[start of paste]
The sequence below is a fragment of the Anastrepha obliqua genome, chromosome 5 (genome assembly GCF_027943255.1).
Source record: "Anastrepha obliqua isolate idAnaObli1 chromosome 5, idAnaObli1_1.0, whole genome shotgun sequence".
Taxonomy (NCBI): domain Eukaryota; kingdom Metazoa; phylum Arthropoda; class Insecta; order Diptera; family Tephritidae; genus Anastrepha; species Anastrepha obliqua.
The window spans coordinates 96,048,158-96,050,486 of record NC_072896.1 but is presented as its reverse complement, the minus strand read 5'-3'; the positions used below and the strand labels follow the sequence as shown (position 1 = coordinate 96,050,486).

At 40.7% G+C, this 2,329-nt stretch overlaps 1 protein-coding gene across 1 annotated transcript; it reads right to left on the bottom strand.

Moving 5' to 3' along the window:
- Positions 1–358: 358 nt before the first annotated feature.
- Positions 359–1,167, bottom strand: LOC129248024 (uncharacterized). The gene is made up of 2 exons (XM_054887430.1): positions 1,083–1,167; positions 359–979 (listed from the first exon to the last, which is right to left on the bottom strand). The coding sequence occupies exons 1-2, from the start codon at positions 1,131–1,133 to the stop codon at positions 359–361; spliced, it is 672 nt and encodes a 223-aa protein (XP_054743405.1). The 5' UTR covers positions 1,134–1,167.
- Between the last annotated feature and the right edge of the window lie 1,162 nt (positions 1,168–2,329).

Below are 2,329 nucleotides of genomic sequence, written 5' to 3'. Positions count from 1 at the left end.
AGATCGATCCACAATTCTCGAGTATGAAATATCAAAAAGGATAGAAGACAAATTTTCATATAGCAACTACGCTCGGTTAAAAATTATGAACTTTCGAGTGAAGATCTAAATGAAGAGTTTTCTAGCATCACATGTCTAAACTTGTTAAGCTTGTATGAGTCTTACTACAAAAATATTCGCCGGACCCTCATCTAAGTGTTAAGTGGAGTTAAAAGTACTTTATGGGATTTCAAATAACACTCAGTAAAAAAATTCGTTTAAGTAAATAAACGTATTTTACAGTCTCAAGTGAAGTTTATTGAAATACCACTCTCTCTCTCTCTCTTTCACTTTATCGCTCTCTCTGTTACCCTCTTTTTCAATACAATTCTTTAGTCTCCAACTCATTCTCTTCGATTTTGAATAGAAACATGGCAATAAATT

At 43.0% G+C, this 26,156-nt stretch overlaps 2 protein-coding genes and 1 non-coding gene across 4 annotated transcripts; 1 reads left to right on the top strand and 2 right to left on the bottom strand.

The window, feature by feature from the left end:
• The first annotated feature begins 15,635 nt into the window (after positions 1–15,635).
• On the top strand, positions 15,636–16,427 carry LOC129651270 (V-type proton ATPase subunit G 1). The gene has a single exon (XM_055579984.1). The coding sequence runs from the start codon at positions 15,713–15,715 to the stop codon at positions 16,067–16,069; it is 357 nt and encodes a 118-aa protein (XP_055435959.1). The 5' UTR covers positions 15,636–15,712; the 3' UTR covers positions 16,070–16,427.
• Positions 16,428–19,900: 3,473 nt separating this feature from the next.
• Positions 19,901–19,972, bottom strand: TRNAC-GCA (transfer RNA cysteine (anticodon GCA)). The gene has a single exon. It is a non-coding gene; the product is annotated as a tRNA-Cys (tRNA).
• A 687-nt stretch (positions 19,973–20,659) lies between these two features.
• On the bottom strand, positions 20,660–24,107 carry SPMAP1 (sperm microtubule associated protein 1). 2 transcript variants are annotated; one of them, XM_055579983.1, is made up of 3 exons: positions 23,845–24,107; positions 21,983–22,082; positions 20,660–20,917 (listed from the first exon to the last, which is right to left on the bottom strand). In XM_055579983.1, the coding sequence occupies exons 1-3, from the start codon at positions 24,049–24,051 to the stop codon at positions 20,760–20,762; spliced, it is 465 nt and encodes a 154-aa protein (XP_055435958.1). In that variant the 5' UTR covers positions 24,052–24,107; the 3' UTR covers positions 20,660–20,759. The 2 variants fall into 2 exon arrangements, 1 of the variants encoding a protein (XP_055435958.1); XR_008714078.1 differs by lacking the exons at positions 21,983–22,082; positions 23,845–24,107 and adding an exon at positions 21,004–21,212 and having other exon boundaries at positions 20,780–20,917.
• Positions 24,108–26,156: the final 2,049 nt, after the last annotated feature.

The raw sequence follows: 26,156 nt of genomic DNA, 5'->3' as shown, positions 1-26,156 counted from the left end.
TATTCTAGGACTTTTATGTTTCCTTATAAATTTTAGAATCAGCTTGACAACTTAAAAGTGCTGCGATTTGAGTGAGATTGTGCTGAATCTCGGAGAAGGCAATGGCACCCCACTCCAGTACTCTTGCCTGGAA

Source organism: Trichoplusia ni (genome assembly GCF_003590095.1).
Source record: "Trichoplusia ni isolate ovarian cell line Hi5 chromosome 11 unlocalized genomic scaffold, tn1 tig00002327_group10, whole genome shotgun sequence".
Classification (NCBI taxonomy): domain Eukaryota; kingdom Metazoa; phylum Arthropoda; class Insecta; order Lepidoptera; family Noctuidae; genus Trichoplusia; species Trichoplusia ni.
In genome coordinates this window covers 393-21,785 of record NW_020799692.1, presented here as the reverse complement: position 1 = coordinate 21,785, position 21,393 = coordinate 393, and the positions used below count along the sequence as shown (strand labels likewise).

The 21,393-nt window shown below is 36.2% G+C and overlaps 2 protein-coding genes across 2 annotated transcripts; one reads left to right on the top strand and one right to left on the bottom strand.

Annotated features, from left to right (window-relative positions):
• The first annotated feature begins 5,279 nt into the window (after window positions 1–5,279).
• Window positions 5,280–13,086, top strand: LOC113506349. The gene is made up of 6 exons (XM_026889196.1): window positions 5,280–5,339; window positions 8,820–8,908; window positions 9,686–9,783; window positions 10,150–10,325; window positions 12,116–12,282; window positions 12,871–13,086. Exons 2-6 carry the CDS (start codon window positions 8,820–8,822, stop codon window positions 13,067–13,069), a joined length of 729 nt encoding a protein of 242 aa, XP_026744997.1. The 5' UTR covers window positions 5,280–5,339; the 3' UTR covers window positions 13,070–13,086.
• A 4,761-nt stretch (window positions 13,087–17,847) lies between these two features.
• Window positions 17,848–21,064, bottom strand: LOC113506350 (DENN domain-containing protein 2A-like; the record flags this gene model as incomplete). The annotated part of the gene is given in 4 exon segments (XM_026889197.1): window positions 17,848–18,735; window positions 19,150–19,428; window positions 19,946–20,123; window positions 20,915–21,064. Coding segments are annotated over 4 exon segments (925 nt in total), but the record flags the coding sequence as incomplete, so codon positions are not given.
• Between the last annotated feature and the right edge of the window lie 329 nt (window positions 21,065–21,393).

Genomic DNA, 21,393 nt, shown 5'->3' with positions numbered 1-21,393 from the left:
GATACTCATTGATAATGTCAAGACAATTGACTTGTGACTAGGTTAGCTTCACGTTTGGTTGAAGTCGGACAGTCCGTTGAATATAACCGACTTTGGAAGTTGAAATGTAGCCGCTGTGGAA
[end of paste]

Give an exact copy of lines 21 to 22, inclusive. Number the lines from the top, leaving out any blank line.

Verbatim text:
The raw sequence follows: 26,156 nt of genomic DNA, 5'->3' as shown, positions 1-26,156 counted from the left end.
TATTCTAGGACTTTTATGTTTCCTTATAAATTTTAGAATCAGCTTGACAACTTAAAAGTGCTGCGATTTGAGTGAGATTGTGCTGAATCTCGGAGAAGGCAATGGCACCCCACTCCAGTACTCTTGCCTGGAA